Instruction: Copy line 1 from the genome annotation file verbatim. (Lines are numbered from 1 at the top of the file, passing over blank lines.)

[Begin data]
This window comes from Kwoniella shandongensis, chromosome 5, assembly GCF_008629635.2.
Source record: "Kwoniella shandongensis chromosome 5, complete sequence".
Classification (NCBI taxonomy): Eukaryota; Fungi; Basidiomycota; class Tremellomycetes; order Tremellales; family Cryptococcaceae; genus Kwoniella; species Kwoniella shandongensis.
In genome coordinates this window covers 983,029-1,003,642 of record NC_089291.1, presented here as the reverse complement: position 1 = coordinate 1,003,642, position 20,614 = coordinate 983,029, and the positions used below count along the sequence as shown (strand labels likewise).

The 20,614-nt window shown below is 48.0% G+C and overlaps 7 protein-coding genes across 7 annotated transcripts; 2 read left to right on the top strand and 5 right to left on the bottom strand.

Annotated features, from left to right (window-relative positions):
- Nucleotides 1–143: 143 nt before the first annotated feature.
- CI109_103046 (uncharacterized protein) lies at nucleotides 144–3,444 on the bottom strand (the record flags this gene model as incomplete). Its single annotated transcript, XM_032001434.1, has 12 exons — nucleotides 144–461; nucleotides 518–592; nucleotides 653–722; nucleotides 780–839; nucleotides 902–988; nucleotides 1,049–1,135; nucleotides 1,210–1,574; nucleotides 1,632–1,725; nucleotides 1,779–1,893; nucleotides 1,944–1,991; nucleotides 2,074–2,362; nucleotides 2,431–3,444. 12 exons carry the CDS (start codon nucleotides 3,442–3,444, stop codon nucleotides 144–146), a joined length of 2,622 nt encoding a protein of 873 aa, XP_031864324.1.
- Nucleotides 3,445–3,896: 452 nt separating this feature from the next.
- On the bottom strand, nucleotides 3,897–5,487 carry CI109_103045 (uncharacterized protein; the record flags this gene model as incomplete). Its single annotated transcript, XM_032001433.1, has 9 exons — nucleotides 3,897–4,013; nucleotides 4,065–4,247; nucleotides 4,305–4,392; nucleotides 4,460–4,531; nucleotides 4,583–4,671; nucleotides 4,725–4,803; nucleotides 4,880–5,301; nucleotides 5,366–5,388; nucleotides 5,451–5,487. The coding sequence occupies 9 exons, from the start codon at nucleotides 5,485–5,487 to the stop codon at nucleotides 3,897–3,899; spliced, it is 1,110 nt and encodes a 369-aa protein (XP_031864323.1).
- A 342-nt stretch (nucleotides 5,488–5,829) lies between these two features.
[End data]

This window comes from Kwoniella shandongensis, chromosome 5, assembly GCF_008629635.2.